A SELF-PROCLAIMED ‘Malay-Muslim government’ charging unreasonable moratorium interest (read: riba) payment for Islamic financing? Oh, the irony.

Bank Negara’s sneaky press release regarding changes to the moratorium yesterday caught everyone by surprise.

Reinstating interest charges to hire-purchase loans and fixed-rate Islamic financing is simply put, not in the interests of the rakyat as a whole.

Well, if you are well-versed in the financial and banking sector, you would know that this decision is inevitable given the disastrous effect of a six-month moratorium aimed at our banking industry.

However, this ‘U-turn’ by the government certainly came to a shock to Mak Cik Kiah, Haji Salleh and millions of other ordinary Malaysians coming into the 44th day of the movement control order (MCO).

The question arises then: why did the government decree a six-month moratorium as part of the Prihatin economic stimulus package in the first place?

Haven’t they carried out a proper study on the adverse effects on banks, which could lead to a domino effect on their capacity to finance operational costs across the entire business?

This incompetence is made the more bewildering given that our finance minister is a technocrat with decades-long experience in the banking industry itself. Why didn’t Tengku Zafrul Tengku Aziz voice his concerns during the cabinet meeting in which the stimulus package was crafted?

Or did his warnings fall on the deaf ears of a prime minister eager for a populist policy to validate his dubious rise to power?

Perhaps the prime minister was too busy appointing minister-level ambassadors to foreign countries to notice how his populist decisions are not compatible with reality.

So, what would the next course of action be?

This latest ‘U-turn’ by the government creates quite a conundrum for Prime Minister Muhyiddin Yassin on whether to prioritise the rakyat or the banks.

Regardless of whether it is a ‘banks first, rakyat second’ policy or the opposite, if we were to base our judgement on how the Perikatan Nasional MPs are demanding positions during this crisis, one thing is for certain: the only economy they care about is the economy of their own personal gain.  THE MALAYSIAN INSIGHT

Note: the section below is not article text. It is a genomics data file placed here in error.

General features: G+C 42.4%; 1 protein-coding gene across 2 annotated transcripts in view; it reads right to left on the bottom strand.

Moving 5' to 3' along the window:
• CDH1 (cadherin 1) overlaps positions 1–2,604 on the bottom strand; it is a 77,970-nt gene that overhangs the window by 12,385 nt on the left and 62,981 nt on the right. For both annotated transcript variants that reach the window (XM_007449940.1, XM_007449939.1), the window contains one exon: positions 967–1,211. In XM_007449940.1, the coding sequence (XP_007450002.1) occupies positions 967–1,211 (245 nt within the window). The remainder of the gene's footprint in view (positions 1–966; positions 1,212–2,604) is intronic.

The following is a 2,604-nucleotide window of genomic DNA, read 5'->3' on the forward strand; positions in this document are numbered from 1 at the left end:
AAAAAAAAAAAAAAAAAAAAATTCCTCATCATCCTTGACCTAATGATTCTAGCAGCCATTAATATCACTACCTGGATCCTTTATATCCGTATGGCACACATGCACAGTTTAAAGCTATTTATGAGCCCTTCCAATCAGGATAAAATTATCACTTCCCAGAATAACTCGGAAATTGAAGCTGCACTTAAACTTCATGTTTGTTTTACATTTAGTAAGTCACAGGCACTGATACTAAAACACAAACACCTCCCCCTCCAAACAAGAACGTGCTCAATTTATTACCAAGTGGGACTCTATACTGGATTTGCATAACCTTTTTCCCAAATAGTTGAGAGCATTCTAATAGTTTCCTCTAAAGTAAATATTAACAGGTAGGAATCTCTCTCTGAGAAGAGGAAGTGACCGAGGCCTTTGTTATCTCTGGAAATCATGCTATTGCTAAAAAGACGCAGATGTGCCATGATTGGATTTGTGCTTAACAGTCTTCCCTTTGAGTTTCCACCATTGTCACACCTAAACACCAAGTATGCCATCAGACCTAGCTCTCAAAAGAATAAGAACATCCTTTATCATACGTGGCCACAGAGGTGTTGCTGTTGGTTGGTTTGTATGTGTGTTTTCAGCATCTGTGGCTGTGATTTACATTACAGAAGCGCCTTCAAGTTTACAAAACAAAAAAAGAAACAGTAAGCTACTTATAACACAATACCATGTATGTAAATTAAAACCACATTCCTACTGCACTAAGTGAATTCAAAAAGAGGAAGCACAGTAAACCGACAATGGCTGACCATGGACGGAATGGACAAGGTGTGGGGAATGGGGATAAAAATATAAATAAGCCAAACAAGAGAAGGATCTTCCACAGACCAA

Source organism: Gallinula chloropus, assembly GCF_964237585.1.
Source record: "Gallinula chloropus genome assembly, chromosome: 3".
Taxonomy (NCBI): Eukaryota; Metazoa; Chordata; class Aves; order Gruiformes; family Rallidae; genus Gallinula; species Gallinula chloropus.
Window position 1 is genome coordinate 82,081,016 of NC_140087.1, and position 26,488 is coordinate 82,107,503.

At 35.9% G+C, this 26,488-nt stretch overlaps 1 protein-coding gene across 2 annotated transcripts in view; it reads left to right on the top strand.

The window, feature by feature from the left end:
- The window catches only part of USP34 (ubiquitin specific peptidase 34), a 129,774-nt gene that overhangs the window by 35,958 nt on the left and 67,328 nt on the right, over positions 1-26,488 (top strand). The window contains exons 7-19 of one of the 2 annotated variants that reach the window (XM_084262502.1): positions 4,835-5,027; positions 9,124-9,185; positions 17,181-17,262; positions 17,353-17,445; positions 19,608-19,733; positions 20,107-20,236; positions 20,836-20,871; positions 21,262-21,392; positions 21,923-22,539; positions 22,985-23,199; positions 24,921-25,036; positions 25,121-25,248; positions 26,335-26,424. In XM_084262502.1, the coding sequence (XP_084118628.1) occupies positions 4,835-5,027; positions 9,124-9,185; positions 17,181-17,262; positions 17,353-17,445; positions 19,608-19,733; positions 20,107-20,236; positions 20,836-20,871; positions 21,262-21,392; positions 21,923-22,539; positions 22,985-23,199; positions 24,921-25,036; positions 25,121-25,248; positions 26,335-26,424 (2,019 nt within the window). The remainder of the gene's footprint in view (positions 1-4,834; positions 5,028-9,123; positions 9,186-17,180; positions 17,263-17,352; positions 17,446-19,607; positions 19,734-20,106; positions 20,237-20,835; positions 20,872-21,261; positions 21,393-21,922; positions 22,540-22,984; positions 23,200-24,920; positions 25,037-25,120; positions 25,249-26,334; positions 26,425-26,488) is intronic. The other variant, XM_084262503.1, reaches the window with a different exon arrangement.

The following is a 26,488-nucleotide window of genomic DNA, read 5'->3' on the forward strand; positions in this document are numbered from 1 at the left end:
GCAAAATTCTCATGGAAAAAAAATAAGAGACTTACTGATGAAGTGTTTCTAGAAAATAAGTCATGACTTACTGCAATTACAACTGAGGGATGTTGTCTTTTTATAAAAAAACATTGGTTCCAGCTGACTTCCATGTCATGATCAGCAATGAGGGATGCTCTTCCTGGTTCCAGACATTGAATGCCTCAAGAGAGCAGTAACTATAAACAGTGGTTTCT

Netizens hurl brickbats against finance minister over loan moratorium announcement

Netizens on Twitter have been using the hashtag #BankerJagaBanker to protest against Bank Negara Malaysia’s announcement yesterday on the latest change in procedure for the six-month loan moratorium for hire-purchase (HP) agreements and fixed-rate Islamic financing repayments.

Bank Negara had said yesterday that additional documentation would be required to defer HP and fixed-rate Islamic financing repayments. This comes after its March 25 announcement that there would be an “automatic” moratoria on all loan and financing repayments.

The announcement yesterday had led to speculation that requiring borrowers to sign additional documentation opened the door for banks to charge additional interest for deferring HP and fixed-rate Islamic loans.

This had caused a wave of brickbats against the announcement among netizens, who began to criticise Finance Minister Tengku Zafrul Tengku Abdul Aziz (photo, above) over the change in procedure.

Tengku Zafrul was formerly the CIMB Group Holdings Bhd chief executive officer, who was roped in by Prime Minister Muhyiddin Yassin to become the finance minister on March 9.

Twitter user “Nuzul Fikrie Salam” also urged Malaysians to realise how fragile the system is.

“#BankerJagaBanker, Mak Cik Kiah and all should wake up the Malaysians. Just how fragile our system is. Policies which should protect the needy are also difficult to implement.

“And we need to fix the damn economy where the rich capitalises so much. The rest had to fight for scraps,” he said.

Twitter user “Ivy Kwek” also wondered what gave Tengku Zafrul the confidence to announce such a decision a day before Labour Day.

“#MayDay2020 will probably go down as the hardest one ever in our lifetime. And all we got was this. #KitaJagaKita #BankerJagaBanker,” she said.

However, Bank Negara has since denied that it had reversed its decision on the six-months payment deferment for both HP loans and fixed-rate Islamic financing.

“The payment deferment is still automatic for HP and fixed-rate Islamic financing,” said Bank Negara.

It said the latest change in procedure, which requires borrowers to “complete the documentation to give legal effect on the moratorium”, is unavoidable.

Bank Negara also expressed regret that their announcement had caused confusion and anxiety. MKINI